My interest in DEI stems from personal and professional experiences. Throughout my career, I’ve often been one of the few people of colour in my workplace or team. This has made me acutely aware of the challenges and barriers that exist. I realised the importance of using my voice and position to advocate for equity and inclusion, and to help create environments where everyone feels they belong.

You were recently appointed to the board of Diversity in Retail (congrats, by the way!). How did that start, and what kind of work are you doing now?

Thank you! My journey with Diversity in Retail (DiR) began through JD Sports’ collaboration with the organisation. I was introduced to their Ethnic Future Leaders and Ethnic Senior Leaders Programmes, which were truly transformative. Being surrounded by successful people of colour and having a supportive mentor within JD Sports enriched my experience and broadened my perspective.

After completing these programmes, I had the opportunity to interview for a position on the Advisory Board. I saw it as an incredible chance to make a broader impact, so I went for it. In my new role on the Advisory Board, I contribute to shaping the strategic direction of DiR. My work involves bringing fresh perspectives from my experiences to drive initiatives that promote equity and inclusion across the retail industry. My mission is to bridge the gap between theory and practice, ensuring that DEI efforts are impactful and sustainable. It’s been an exciting journey so far, and I’m looking forward to continuing this important work.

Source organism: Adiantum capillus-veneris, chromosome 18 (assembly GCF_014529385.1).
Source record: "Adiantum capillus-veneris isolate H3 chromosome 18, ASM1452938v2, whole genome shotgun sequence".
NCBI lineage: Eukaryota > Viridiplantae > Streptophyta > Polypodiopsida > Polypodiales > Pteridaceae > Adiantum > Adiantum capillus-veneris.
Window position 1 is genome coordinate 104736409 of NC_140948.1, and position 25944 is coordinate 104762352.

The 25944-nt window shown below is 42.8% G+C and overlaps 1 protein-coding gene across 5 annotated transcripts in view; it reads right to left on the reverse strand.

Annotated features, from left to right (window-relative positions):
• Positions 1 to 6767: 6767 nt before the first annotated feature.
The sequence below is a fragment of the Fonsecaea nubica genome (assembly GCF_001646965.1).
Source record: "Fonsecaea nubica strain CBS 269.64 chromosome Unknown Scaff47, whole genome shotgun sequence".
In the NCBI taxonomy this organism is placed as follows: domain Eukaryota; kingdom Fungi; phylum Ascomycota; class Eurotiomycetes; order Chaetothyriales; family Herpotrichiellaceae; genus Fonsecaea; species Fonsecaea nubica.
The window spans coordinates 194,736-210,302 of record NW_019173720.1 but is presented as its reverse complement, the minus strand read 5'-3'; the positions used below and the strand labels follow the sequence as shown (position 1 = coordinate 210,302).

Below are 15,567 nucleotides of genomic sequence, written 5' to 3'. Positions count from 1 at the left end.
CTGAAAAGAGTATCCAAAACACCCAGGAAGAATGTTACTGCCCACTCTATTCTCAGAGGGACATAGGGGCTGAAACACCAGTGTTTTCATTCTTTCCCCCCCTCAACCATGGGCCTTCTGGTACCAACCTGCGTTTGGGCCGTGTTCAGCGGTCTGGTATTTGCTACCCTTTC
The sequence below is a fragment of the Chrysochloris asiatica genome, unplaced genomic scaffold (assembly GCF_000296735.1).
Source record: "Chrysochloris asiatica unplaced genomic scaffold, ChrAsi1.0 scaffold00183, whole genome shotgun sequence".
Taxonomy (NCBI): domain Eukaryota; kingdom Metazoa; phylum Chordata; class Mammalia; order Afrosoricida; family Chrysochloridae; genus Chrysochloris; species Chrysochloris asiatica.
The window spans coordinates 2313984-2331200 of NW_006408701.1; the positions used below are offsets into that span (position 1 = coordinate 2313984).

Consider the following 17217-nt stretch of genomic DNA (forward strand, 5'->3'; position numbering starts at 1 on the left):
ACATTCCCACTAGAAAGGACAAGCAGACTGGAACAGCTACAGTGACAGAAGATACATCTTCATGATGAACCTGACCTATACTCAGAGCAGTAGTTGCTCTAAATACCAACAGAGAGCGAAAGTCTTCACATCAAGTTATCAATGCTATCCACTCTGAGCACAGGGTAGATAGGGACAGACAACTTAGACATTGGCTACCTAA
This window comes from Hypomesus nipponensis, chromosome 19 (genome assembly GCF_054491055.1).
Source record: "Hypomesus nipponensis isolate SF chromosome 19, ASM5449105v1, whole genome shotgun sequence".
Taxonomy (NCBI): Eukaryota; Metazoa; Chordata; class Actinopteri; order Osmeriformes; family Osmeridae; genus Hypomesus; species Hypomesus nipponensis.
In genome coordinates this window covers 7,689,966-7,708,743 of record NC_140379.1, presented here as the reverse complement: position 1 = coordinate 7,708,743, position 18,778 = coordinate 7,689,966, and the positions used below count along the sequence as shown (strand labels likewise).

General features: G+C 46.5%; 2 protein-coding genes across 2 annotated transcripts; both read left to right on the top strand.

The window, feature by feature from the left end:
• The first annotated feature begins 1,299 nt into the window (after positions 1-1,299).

Are we really seeing change in terms of diversity and inclusion in the workplace?

It’s a mixed bag. There are certainly organisations making significant strides in DEI, driven by a genuine commitment from leadership. However, change is not uniform across all sectors or companies. There are still pockets of resistance and fear of the unknown. The key is ongoing education, open dialogue, and a willingness to challenge the status quo. Gen Z entering the workforce is also pushing for more inclusive and equitable workplaces, which is a positive force for change.

What does a typical day look like for you at JD?

I’m an early bird, so I’m up at 4:45 am to walk my dog, and then some exercise is involved—either running or weight lifting! (Included picture of me in the gym!!) Once I’m in the office, my day is all about collaboration. I work closely with various business areas, addressing needs such as spotting pay benchmarking gaps, workforce planning, identifying opportunities to plug skills gaps, managing attrition, and implementing structural improvements.